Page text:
NMR spectroscopy in the presence of ultrasound and other perturbations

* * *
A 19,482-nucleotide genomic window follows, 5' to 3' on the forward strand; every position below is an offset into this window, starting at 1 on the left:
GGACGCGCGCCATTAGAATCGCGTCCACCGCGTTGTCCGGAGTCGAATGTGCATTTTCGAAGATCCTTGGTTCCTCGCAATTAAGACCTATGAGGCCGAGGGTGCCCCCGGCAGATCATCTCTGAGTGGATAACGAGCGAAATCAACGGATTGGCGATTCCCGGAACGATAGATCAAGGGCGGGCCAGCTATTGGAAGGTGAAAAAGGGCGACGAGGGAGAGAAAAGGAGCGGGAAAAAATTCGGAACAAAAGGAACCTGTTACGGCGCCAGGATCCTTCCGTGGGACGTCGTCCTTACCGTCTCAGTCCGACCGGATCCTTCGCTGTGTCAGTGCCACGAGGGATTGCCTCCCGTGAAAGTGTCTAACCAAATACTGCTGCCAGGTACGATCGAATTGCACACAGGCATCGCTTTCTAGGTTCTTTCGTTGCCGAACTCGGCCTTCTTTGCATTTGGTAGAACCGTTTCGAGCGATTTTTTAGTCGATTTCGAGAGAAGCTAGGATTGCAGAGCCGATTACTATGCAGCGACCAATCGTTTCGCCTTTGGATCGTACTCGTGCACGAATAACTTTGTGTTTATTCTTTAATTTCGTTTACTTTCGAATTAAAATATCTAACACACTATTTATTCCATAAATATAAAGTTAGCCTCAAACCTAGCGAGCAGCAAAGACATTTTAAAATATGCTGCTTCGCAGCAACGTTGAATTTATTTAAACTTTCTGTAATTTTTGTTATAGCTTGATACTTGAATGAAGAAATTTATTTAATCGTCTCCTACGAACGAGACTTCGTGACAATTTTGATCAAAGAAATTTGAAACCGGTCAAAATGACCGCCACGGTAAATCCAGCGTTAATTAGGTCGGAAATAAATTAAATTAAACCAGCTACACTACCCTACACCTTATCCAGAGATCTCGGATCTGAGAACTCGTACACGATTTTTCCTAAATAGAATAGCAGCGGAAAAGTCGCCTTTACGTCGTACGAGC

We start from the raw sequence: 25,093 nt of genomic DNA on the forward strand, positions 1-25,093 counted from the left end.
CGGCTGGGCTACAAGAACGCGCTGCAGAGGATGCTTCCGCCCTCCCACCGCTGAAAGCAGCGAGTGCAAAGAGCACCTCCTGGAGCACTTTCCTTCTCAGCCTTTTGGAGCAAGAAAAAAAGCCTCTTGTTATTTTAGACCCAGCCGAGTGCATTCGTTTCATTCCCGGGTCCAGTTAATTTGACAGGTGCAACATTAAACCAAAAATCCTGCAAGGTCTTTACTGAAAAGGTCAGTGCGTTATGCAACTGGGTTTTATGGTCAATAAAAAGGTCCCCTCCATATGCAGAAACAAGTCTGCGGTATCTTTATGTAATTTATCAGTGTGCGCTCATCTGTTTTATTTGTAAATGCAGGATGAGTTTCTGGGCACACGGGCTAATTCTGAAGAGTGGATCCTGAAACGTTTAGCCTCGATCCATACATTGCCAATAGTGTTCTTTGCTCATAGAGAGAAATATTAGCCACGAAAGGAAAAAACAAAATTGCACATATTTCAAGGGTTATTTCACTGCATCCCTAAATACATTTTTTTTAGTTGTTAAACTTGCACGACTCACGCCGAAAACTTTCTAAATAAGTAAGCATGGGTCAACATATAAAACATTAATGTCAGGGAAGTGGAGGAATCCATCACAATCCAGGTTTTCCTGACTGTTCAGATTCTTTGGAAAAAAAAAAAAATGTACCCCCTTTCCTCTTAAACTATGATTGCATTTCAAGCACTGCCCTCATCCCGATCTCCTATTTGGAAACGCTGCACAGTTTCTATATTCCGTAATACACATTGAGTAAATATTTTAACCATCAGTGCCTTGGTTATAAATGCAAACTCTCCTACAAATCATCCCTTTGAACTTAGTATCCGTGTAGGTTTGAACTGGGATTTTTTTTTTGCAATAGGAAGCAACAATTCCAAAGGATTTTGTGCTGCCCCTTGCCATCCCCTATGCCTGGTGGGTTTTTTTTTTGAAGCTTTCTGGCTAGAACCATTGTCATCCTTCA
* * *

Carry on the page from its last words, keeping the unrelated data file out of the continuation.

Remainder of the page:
The work described in this thesis has been concerned with exploring the potential uses of ultrasound in Nuclear Magnetic Resonance (NMR) spectroscopy. The NMR spectra of liquids provide detailed structural information that may be deduced from the chemical shifts and spin-spin coupling, that are evident in the narrow resonances, arising from some of the nuclear broadening interactions being reduced to zero. In the solid state, all of the nuclear broadening interactions are present and broad lines in the NMR spectrum are observed. Current techniques employed to reduce the line widths in solids are based on coherent averaging techniques such as MAS NMR1,2 which can remove first order interactions. Recently DOR3 and DAS4 have become available to remove higher order interactions. SINNMR (Sonically Induced Narrowing of the NMR spectra of solids) has been reported by Homer et al5 and developed by Homer and Howard6 to reduce the line widths of solids. The basis of their work is the proposal that a colloidal suspension of solid particles can be made to move like large molecules by using ultrasonic agitation. The advantage of the technique is that the particles move incoherently removing all of the nuclear interactions responsible for broad lines. This thesis describes work on the extension of SINNMR by showing that the line width of 27AI and 11B for the glass Na20/B203/AI203 can be reduced by placing solid particles in a colloidal suspension. Further line width reduction is possible by applying ultrasound, at 2 MHz, of sufficient intensity. It is proposed that a cavitation field is responsible for imparting sufficient rotational motion to the solid particles to partially average the nuclear interactions responsible for broad lines. Rapid stirring of the colloidal suspension generates turbulent flow, however, the motion is insufficient to narrow the line widths for 27AI in the glass. Investigations of sonochemical reactions for in situ rate measurements by NMR have been made. 8y using the Weissler reaction7, it has been shown that ultrasonic cavitation is possible up to 10MHz. Preliminary studies have been carried out into the rate of ultrasonic polymerisation of methylmethacrylate by NMR. Long range order in liquid crystals can imposed when they are aligned in the presence a magnetic field. The degree of alignment can be monitored by NMR using, for example a deuterated solute added to the liquid crystal8. Ultrasonic streaming can then be employed to deflect the directors of the liquid crystal from their equilibrium position, resulting in a change In the NMR spectrum. The angle of deflection has been found for the thermotropic liquid crystal (I35) to be ca, 35° and for the lyotropic (ZLI-1167) to be ca, 20°, Mechanical stirring can used to re- orientate the liquid crystal but was found to give a smaller deflection, In a separate study, that did not use ultrasound, it has been found that the signal to noise ratio of 13C NMR signals can be enhanced by rapidly stirring a Iiquid. Accelerating the diffusion of nuclei out of the coil region enables M0 to be re-established more rapidly than the normal relaxation process. This allows the pulse repetition rate to be reduced without saturating the spin system. The influence of varying the relaxation delay, acquisition time and inter-pulse delay have been studied and parameters optimised. By studying cholesterol the technique was found to be most effective for nuclei with long relaxation times, such as quaternary carbon sites.